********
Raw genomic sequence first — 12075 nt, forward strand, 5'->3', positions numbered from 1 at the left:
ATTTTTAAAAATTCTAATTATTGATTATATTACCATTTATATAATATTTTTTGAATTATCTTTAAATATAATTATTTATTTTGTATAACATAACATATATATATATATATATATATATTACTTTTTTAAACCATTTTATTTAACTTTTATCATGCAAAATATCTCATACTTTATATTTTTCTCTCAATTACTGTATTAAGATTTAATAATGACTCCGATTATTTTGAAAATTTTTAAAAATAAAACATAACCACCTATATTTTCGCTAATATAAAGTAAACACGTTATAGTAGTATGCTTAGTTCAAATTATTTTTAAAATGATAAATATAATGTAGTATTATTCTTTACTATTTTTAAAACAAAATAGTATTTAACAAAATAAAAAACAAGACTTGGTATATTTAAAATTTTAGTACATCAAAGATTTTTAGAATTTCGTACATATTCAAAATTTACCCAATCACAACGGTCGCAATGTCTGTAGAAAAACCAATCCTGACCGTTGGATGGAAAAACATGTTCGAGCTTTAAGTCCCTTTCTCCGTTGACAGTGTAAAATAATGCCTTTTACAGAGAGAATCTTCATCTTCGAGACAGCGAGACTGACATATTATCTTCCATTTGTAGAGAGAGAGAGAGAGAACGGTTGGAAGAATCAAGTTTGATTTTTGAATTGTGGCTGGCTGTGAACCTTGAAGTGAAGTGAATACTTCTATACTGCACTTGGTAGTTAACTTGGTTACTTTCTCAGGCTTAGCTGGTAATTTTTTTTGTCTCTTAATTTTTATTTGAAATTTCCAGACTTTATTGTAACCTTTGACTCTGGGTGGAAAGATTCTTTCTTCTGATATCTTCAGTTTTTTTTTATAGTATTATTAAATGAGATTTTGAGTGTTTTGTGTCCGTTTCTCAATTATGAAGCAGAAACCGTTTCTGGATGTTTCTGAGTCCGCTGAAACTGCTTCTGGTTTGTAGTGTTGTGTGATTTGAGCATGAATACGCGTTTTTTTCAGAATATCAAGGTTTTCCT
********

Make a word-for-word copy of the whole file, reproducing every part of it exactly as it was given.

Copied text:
Raw genomic sequence first — 12075 nt, forward strand, 5'->3', positions numbered from 1 at the left:
ATTTTTAAAAATTCTAATTATTGATTATATTACCATTTATATAATATTTTTTGAATTATCTTTAAATATAATTATTTATTTTGTATAACATAACATATATATATATATATATATATATTACTTTTTTAAACCATTTTATTTAACTTTTATCATGCAAAATATCTCATACTTTATATTTTTCTCTCAATTACTGTATTAAGATTTAATAATGACTCCGATTATTTTGAAAATTTTTAAAAATAAAACATAACCACCTATATTTTCGCTAATATAAAGTAAACACGTTATAGTAGTATGCTTAGTTCAAATTATTTTTAAAATGATAAATATAATGTAGTATTATTCTTTACTATTTTTAAAACAAAATAGTATTTAACAAAATAAAAAACAAGACTTGGTATATTTAAAATTTTAGTACATCAAAGATTTTTAGAATTTCGTACATATTCAAAATTTACCCAATCACAACGGTCGCAATGTCTGTAGAAAAACCAATCCTGACCGTTGGATGGAAAAACATGTTCGAGCTTTAAGTCCCTTTCTCCGTTGACAGTGTAAAATAATGCCTTTTACAGAGAGAATCTTCATCTTCGAGACAGCGAGACTGACATATTATCTTCCATTTGTAGAGAGAGAGAGAGAGAACGGTTGGAAGAATCAAGTTTGATTTTTGAATTGTGGCTGGCTGTGAACCTTGAAGTGAAGTGAATACTTCTATACTGCACTTGGTAGTTAACTTGGTTACTTTCTCAGGCTTAGCTGGTAATTTTTTTTGTCTCTTAATTTTTATTTGAAATTTCCAGACTTTATTGTAACCTTTGACTCTGGGTGGAAAGATTCTTTCTTCTGATATCTTCAGTTTTTTTTTATAGTATTATTAAATGAGATTTTGAGTGTTTTGTGTCCGTTTCTCAATTATGAAGCAGAAACCGTTTCTGGATGTTTCTGAGTCCGCTGAAACTGCTTCTGGTTTGTAGTGTTGTGTGATTTGAGCATGAATACGCGTTTTTTTCAGAATATCAAGGTTTTCCT